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Triton At a Glance
User rating: 4.7/5 | Read reviews (101)
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|Scott Barton (Scott Barton) writes:|
Well, I've had my Triton for 8 months, so I figure it's time I gave my opinion. First of all, the sounds, which is probably the main reason to buy any instrument. I know some other reviewers have complained about the factory presets, especially for certain genres, but I've found that there is a nice cross-section of different styles, and I've found them very useful in performance.
Sounds that I've found useful have included the organs (I'm very picky about these, I'm a Hammond player), the much-maligned pianos, and the strings, brass, and woodwinds.
I've been performing live with my Triton since I bought it, and it seems sturdy enough. Still, do what I did and buy a hard case. When you're spending this much on a piece of equipment, you can't protect it enough.
I've not used the sequencer yet (I use Cakewalk at home), so I can't really say anything good or bad about it. Often I record things into ACID, so the available effects processors hasn't been a problem. If you're using your Triton at home, seriously look into some sort of multi-track recording software. You'll be able to use as many programs or combinations as you like, without worrying about fx or polyphony.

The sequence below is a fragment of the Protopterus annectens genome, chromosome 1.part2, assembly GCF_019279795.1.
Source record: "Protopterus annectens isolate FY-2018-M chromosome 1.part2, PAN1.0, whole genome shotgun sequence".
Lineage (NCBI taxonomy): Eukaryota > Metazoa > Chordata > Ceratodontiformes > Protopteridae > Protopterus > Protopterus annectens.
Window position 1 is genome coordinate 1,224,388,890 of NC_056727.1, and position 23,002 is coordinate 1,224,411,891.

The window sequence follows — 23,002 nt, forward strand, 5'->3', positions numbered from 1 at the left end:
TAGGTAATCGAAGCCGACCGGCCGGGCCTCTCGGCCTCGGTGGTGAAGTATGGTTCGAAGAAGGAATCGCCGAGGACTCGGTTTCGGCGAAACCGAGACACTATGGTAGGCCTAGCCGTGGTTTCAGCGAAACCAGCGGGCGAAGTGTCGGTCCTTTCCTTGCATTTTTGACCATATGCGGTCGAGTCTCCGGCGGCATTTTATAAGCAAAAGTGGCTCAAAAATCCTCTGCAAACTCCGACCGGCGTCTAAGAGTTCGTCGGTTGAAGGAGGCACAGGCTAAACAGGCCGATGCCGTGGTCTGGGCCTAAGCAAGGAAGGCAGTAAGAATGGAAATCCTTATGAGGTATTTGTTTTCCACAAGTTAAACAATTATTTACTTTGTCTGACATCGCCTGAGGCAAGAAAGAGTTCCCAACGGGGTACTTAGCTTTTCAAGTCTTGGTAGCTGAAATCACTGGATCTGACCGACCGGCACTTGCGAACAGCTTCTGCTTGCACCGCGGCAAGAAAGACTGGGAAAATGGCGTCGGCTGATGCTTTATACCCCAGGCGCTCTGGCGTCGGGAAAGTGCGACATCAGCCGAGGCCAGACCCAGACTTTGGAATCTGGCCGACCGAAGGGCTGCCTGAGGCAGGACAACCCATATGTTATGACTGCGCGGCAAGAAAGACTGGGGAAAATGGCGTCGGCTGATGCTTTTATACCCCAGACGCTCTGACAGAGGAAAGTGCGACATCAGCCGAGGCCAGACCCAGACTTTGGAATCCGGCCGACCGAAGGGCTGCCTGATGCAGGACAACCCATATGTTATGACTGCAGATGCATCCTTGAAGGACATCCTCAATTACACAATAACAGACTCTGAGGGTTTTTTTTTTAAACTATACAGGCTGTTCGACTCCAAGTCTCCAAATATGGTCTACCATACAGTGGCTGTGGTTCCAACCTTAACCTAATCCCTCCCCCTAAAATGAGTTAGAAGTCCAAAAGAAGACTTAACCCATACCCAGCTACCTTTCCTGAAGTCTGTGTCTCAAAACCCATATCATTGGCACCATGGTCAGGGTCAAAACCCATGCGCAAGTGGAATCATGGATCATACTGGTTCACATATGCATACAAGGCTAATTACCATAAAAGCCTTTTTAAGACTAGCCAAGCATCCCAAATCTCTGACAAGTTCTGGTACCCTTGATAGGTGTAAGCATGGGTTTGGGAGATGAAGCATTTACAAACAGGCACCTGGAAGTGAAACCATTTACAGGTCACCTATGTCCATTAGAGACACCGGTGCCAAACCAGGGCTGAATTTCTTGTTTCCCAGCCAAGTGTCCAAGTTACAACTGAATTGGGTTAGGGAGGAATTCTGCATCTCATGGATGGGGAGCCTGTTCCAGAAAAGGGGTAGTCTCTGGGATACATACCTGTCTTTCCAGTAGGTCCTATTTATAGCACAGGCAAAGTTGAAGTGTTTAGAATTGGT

I added the MOSS board a few months ago, and that thing is KILLER! Even without getting into the non-analog type oscillators, it's kind of like a cross between a Prophet 5 and a Memorymoog; the sub-oscillator is more like the main osc on many synths, and the two main ones have a lot of features, like simultaneously available multiple waveforms and waveshaping that you usually only see on modular synths.
Other oscillator types include Ring Modulation, VPM (a type of FM), Cross Modulation, Comb Filter, Resonance, Sync, Organ (3 drawbars), Electric Piano, Brass, Reed, Plucked String, and Bowed String. The last four are 'double-size', meaning you only have one osc available. All the rest are 'single-size', you can use any two of them. The sub-oscillator is always available, as is the noise generator .
Two multi-mode filters are very analog-sounding, and the noise generator has its own filter. There are also two mixers, four lfos with 18 waveforms, five envelope generators, and all the fx and controllers the Triton normally has.
All in all, it's a very professional piece of equipment, and easily the best purchase I've made in years
Comments About the Sounds:
Trinity sounds with greater and warmer output
Links for the Korg Triton
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